July 30, 2018

Eco-friendly engine wash technology nears final phase of performance testing

An H-53 undergoes an engine wash with the EcoPower System on the flight line at Fleet Readiness Center East, Marine Corps Air Station Cherry Point, N.C.

Fleet Readiness Centers East and Southeast engineers are completing the ground work to prepare Naval Air Systems Command for acquisition of a cost-effective and environmentally friendlier technology for cleaning engines.

Chemist Keiko Sapp, subject matter expert for Engine Cleaning, and Kami Downey, of FRC Southeast, are in the final phases of performance testing of an engine cleaning technology by EcoPower System that shows promise of reducing water consumption, hazardous material usage and environmental waste and improving engine performance. 

The project has been in the works for about two years and Sapp is spearheading the research and performance testing phase for adopting the system for cleaning engines for the H-53, V-22, AV-8, and also P-8A, T-34 and T-44 aircraft.

Sapp said when she arrived at the idea to improve current engine cleaning practices, she was merely trying to answer a couple of questions: “How can I help my customers and improve my customers’ performance?”

The research project was approved for funding by the Navy Environmental Sustainability Development to Integration Program after being determined that it meets an enterprise need; the application method complies with environmental laws and standards; and is a viable solution to the need.

The mission of the NESDI program is to provide solutions by demonstrating, validating, and integrating innovative technologies, processes and materials, and by filling knowledge gaps to minimize operational environmental risks, constraints, and costs while ensuring fleet readiness. 

The need identified at the start of the project was for a new technology that was a more efficient engine cleaning process, which would reduce environmental impact and improve engine performance. The process also needed to be transportable, to allow for use on Navy ships.

She said she began inquiry into the idea in 2015, and partnered with counterparts at FRC Southeast. She said she came across the technology, bookmarked it and returned to the idea after continued research to determine if such a system was a sustainable option. 

According to Sapp, the current wash process requires a large volume of detergent solution and rinse water delivered via a pressurized wash hose. The alkaline detergent used is reported as being problematic to engines, as its chemical solution introduces possible corrosion when rinsed improperly. The low pressure wash can leave residual contaminants and detergent behind in the engine. The low pressure produces larger streams, improper rinse and a larger amount of run-off.

The EcoPower technology uses only deionized heated water. The water is atomized that increases wetting of the surface area and prevents re-depositing of contaminants.

Testing specifically looked at total dissolved solids in the effluent or the concentration of minerals and heavy metal elements.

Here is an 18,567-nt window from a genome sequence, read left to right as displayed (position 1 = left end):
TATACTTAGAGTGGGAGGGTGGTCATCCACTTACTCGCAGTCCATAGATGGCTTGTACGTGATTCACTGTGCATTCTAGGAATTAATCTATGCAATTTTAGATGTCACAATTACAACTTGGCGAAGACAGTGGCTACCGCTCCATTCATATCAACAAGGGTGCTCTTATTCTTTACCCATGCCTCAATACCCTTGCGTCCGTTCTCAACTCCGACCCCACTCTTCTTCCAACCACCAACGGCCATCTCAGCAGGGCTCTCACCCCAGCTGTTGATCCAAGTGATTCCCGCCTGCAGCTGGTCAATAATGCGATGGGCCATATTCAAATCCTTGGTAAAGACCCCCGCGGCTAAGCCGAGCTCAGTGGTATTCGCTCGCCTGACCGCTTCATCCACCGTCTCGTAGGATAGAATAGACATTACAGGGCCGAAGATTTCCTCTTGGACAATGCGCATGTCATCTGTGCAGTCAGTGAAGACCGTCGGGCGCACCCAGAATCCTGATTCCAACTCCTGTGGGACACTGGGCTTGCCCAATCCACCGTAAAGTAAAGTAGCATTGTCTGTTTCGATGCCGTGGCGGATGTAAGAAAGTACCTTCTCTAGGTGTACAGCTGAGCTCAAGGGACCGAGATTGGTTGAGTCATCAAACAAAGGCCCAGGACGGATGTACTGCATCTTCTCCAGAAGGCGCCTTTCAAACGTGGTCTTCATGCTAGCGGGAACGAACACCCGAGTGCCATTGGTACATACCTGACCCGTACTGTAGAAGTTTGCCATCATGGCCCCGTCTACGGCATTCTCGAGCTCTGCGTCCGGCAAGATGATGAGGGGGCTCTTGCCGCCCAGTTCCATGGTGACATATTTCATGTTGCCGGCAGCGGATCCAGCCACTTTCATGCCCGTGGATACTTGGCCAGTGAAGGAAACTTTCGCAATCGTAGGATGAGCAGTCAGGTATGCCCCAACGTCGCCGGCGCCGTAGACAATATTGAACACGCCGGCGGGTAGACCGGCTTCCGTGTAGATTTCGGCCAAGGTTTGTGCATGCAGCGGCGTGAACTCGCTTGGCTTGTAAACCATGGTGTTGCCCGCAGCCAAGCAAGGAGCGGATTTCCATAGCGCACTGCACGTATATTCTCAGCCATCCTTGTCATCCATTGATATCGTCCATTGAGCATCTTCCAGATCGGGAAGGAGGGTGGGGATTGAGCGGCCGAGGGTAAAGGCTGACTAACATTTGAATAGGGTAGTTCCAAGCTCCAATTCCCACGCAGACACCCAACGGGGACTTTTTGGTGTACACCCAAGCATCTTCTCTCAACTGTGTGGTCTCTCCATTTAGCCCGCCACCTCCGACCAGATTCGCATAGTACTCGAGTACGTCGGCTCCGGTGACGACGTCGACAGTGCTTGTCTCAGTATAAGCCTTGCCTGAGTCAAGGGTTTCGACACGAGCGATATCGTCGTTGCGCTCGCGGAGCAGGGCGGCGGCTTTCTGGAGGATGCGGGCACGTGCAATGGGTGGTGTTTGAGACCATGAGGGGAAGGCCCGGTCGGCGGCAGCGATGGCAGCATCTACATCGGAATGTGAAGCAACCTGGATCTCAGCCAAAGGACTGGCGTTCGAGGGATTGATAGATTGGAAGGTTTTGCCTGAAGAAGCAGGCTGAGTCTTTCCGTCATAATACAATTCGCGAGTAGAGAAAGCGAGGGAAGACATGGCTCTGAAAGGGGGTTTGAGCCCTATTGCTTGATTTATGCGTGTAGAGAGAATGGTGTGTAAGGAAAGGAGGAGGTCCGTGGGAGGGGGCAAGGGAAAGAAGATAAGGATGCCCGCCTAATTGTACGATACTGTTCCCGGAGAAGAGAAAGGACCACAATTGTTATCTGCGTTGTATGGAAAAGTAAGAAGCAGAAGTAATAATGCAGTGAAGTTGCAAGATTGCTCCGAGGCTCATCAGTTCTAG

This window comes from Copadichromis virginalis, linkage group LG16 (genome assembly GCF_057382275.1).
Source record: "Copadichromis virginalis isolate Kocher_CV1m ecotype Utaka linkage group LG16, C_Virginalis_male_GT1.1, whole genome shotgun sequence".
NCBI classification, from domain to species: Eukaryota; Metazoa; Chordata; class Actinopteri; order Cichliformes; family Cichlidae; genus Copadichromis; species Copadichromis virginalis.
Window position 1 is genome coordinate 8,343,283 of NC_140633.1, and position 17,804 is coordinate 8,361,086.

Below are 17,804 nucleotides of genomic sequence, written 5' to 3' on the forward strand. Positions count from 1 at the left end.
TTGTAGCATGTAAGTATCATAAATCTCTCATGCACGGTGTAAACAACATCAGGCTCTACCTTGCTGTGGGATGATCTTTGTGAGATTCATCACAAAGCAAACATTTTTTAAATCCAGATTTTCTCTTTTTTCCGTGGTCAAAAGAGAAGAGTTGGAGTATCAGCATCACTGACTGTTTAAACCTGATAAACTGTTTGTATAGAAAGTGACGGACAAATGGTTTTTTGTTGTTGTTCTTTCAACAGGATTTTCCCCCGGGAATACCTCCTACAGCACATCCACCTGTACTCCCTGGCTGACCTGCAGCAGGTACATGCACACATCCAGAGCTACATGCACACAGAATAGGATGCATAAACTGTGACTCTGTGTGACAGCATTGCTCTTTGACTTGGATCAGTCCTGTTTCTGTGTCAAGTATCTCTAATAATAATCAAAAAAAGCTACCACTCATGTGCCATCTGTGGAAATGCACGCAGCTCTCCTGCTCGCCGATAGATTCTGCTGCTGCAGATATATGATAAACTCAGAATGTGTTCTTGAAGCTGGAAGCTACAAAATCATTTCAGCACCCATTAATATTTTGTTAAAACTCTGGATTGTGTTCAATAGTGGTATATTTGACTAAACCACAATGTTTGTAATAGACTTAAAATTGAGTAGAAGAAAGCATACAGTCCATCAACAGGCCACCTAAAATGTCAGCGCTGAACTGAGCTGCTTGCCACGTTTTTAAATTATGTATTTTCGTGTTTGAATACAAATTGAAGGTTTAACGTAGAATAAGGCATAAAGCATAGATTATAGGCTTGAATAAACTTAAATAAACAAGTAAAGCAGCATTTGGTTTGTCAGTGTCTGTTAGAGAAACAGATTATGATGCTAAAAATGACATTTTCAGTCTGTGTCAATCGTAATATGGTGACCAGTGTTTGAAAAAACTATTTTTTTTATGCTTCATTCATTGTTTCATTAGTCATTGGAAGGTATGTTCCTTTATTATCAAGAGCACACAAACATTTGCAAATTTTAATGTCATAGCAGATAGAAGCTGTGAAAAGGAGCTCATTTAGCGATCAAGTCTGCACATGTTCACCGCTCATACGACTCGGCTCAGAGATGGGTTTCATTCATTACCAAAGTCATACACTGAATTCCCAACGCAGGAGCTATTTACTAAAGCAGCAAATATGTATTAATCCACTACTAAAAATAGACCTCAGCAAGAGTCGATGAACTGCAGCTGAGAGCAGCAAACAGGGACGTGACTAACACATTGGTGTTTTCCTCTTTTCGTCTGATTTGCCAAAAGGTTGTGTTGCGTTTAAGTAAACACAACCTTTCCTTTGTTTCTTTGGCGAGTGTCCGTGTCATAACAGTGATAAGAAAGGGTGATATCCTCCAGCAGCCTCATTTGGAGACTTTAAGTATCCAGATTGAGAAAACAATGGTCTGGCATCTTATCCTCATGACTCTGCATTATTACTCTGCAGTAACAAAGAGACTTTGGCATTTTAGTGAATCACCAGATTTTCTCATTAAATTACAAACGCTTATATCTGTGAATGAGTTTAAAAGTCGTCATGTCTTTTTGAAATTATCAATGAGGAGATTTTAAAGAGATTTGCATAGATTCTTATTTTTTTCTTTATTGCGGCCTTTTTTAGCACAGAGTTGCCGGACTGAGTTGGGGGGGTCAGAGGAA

The technology also offers long-term cost avoidance, environmental and safety benefits. Its use of deionized water eliminates detergent costs and eliminates hazardous waste. Its recycle system process boosts water conservation and avoids risks of environmental offense. Its mobility and ease of setup reduces labor costs.

According to Sapp, the technology’s performance has also proven to be beneficial in the way of engine performance by increasing time-on-wing, decreasing fuel consumption and improving quality of product throughput.

“Cleaner engines enhance environmental sustainability and flight crew safety,” Sapp said.  

Sapp and Downey are laying groundwork to enable swift acquisition of the technology. She said the team is also talked with the Air Force who has been having success with the technology for about 10 years.

“I’m testing it to ensure this engine cleaning technology will bring the overall benefits to NAVAIR enterprise,” said Sapp, of her role of performance testing in such a process for adopting a new technology. “They know it works and this is the future. This technology will provide improved performance, minimized corrosion, reduced maintenance man-hours, fuel cost savings, and even on-ship board washing is possible.”

All of this week's top headlines to your email every Friday.



Headlines – February 15, 2019

News Former Air Force tech sergeant who defected to Iran charged with spying – A former Air Force counterintelligence specialist, a technical sergeant, who defected to Iran about five years after leaving the Air Force, has been charged with revealing classified information as well as research about her former colleagues to representatives of the Tehran...

News Briefs – February 15, 2019

Pentagon official assures Iraqis of limited U.S. military role The top Pentagon official assured Iraqi leaders Feb. 12 that the U.S. will stick to its limited military role in Iraq, a message aimed at recent talk by some Iraqi politicians of forcing a U.S. troop withdrawal. Pat Shanahan, the acting secretary of defense, said that...
Courtesy photograph

High Desert Hangar Stories: Tony LeVier and the wall

Courtesy photograph Tony LeVier and ground crew with the XF-90. With all due respect to the rock group Pink Floyd, back in 1950 there were very few “bricks in the wall” known as the sound barrier. Today, a multitude of pilo...